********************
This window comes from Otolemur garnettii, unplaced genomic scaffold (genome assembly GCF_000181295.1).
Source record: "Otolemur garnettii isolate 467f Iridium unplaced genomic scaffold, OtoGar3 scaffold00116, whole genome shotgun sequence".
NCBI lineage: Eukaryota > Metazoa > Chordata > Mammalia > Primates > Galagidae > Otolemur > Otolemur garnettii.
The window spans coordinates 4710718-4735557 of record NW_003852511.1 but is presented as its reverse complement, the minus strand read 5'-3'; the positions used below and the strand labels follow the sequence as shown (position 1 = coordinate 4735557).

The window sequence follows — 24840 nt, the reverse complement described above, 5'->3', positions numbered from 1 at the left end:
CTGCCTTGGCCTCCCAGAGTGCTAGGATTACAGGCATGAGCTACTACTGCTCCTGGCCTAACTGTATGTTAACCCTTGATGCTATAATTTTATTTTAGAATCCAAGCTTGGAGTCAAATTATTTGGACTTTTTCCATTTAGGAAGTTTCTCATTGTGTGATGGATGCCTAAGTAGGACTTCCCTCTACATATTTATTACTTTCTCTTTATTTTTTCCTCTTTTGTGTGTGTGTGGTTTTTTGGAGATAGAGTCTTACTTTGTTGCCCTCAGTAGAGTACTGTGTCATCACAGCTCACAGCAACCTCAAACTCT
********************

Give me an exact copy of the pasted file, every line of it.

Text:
This window comes from Otolemur garnettii, unplaced genomic scaffold (genome assembly GCF_000181295.1).
Source record: "Otolemur garnettii isolate 467f Iridium unplaced genomic scaffold, OtoGar3 scaffold00116, whole genome shotgun sequence".
NCBI lineage: Eukaryota > Metazoa > Chordata > Mammalia > Primates > Galagidae > Otolemur > Otolemur garnettii.
The window spans coordinates 4710718-4735557 of record NW_003852511.1 but is presented as its reverse complement, the minus strand read 5'-3'; the positions used below and the strand labels follow the sequence as shown (position 1 = coordinate 4735557).

The window sequence follows — 24840 nt, the reverse complement described above, 5'->3', positions numbered from 1 at the left end:
CTGCCTTGGCCTCCCAGAGTGCTAGGATTACAGGCATGAGCTACTACTGCTCCTGGCCTAACTGTATGTTAACCCTTGATGCTATAATTTTATTTTAGAATCCAAGCTTGGAGTCAAATTATTTGGACTTTTTCCATTTAGGAAGTTTCTCATTGTGTGATGGATGCCTAAGTAGGACTTCCCTCTACATATTTATTACTTTCTCTTTATTTTTTCCTCTTTTGTGTGTGTGTGGTTTTTTGGAGATAGAGTCTTACTTTGTTGCCCTCAGTAGAGTACTGTGTCATCACAGCTCACAGCAACCTCAAACTCT